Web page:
care whether fuel is metered by a carburetor or by fuel injectors.
With a suitable manifold you can carburete anything. Ignition could
then become a problem (computer controlled cars), but fuel/air
delivery will work just fine. This of course means that a stock DeLo
is easily converted to carburetion. Heresy to say so, but it's the truth. 

Problem with my current engine's motor mount bosses are twofold:
- located in the center of the lower engine casting
- shallower angle than DeLo
Since less than a week remained before Pigeon Forge when I discovered
this (they sure looked the same at a glance), quick decision was made
to rig up some crossmember extensions and use the lower casting
already in place. In theory this was a temporary solution. In practice
I'm still driving around on them. Somehow suspect they'll become a
permanent, albeit bolted on, part of the car. These extension are
clearly visible in the pic of my mufflers in #5939's photo album.
They're made of extremely high carbon railroad steel so I'm not
worried about the veneer of surface rust. Note that the motor mounts
themselves are different too (had to use them to match the boss
angles). Combined effect of crossmember extensions and bigger motor
mounts is to raise the rear of my engine 1/2" or so above a stock DeLo

If it makes anyone feel better, I'm using the stock 5 speed
transmission without modification. Bolted right up to my new engine no
problem (on the floor -- ask me sometime about bolting up a fine
spline input shaft while the engine is still in the car...)

Bill Robertson

>--- In, "Louie" <louie_at_dml_d...> wrote:
> I thought I'd take this time to clear the air some about Bill 
> Robertson's car and the engines it has had. I hear people talk all 
> of the time about the "crazy" things Bill does to his engine. 
> First of all his DeLorean came with a replacement Renault PRV 
> installed. His car's original DeLorean PRV melted down sometime in 
> the mid '80s, and at that time it was replaced with a Renault 2.7 
> Liter PRV rated at 145hp. He didn't do this to his car, that's the 
> way it came. Though at first glance his engine looked original, it 
> in fact had no Lambda and was altogether a different engine.
> Second he didn't carburete his PRV. He bought a crate carbureted 
> Pugeot engine off ebay that he installed in his car. His original 
> plan was to buy a new DeLorean without an engine and transplant it 
> into that. But his Renault PRV developed a Valdeze-esque oil leak 
> and so Bill decided to just go ahead and use that engine on his 
> current DeLorean. He didn't hack apart a stock DeLorean engine and 
> shove in a carbureter, he implanted into his DeLorean a PRV that was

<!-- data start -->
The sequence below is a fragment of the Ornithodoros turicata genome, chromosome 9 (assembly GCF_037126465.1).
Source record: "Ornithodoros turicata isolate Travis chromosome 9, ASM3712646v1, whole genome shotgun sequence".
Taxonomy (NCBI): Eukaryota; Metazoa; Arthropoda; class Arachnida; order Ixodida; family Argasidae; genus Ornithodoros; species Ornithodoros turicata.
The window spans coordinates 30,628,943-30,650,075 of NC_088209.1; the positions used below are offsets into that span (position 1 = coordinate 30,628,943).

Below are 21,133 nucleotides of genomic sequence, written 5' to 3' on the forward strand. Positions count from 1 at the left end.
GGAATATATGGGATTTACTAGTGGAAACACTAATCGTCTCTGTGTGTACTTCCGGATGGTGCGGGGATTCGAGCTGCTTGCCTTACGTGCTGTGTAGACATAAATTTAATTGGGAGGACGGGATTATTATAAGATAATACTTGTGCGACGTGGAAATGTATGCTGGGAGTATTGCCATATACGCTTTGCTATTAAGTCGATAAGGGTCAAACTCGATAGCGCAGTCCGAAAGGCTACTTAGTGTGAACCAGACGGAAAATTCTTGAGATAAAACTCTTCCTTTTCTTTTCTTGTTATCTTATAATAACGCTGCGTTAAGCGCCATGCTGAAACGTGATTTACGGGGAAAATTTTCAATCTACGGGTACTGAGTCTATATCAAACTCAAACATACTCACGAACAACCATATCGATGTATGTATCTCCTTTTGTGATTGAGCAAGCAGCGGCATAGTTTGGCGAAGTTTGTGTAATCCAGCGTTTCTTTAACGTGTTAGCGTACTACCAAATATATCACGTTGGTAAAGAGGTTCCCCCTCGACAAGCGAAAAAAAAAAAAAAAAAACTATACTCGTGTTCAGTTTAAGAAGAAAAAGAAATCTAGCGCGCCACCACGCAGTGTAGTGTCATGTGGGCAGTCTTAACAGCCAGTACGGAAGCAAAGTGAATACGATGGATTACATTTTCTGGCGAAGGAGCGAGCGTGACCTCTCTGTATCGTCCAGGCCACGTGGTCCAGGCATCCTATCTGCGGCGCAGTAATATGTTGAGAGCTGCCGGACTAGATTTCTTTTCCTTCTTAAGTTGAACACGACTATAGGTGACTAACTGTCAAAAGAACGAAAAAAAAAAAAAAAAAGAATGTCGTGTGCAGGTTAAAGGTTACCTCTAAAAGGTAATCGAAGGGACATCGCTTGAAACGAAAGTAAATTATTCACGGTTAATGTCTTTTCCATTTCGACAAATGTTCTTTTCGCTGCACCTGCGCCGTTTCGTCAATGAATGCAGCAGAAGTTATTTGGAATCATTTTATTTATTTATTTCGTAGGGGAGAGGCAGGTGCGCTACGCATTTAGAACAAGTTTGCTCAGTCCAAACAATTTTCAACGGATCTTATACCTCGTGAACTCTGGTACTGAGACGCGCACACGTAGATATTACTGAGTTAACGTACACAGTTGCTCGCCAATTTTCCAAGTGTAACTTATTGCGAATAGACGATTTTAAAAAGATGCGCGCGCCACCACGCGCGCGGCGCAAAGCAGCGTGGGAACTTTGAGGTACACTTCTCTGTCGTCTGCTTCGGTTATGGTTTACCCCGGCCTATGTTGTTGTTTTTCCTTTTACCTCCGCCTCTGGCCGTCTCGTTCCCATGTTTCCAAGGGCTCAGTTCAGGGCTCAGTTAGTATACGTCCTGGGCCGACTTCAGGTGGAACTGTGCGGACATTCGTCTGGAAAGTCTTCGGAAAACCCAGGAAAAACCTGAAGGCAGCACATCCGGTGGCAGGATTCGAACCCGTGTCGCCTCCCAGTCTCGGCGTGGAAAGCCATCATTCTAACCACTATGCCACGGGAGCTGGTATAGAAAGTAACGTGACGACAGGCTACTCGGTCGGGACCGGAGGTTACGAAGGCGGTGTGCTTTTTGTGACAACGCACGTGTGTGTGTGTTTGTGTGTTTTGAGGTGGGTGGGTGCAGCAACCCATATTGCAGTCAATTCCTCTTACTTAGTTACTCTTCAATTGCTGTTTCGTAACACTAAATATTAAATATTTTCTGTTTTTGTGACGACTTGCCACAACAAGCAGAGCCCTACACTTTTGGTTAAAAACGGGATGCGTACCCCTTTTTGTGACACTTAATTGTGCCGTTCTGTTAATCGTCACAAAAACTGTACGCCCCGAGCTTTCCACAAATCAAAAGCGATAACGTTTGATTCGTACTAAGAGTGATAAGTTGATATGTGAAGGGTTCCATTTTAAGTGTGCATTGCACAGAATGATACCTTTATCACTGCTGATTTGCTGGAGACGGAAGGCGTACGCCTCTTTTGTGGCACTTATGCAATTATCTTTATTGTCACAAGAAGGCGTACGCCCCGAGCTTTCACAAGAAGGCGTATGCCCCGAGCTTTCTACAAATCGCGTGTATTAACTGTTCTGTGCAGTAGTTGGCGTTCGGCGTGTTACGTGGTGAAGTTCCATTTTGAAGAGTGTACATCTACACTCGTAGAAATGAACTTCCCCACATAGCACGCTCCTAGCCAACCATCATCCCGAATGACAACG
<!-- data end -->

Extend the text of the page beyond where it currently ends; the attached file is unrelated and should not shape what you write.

> DESIGNED and ENGINEERED to be carbureted. The only changes Bill made 
> to this engine was to replace the original engine's single barrel 
> carb with a double barrel. This engine was actually different enough 
> from the stock DeLorean's that he had to fabricate new motor mounts.
> All I'm asking is before you judge Bill have your facts straight 
> first. He does think out of the box and I think that's a good thing. 
> People complain all of the time about lack of performance options, 
> and lack of variety of places to buy parts for their cars, yet they 
> denounce people like Bill, VideoBob, and John Hervey. But it's these 
> people who question the status quo that will bring more options to 
> the DeLorean table. Even though occasionally guys like these will 
> fall on their faces with something they try, but their thinking 
> outside of the box benefits us all. I guess all I'm asking for is a 
> little more respect for our fellow owners, and to have your facts 
> straight before you criticize one another. We really should all be 
> allies in this DeLorean thing.
> Louie Golden
> VIN 5252 Charlotte, NC


Message: 2
Date: Sun, 10 Oct 2004 01:50:11 -0000
From: "Dave Swingle" <>
Subject: Manual trans drain plug

Has anyone ever heli-coiled the drain plug on a manual trans? Any 
idea what size it is? Last time I change my gear oil I noticed that 
it was starting to strip, and over time it's started leaking a 
little. Changing to synthetic gear oil has made it leak more. 

Dave S


Message: 3
Date: Sun, 10 Oct 2004 01:40:13 -0000
From: "content22207" <>
Subject: Re: "French" PRV

Actually the PRV used by DeLorean is basically Volvo B28F, chosen
specifically because it was already certified for US emissions. To the
best of my knowledge French renditions were never imported into this
country on a production basis.

F Series has several North American only modifications over European
spec PRV's:
- Lower compression (8.5:1)
- Lambda (~1% reduction in CO)
- Faster warming up CPR (final counterpressure is identical however)
- Smog pump
DeLorean futher modified its engines as follows (probably because of
lack of smog pump) :
- Removed a centrifugal advance counter weight and advanced base
ignition time 3 more degrees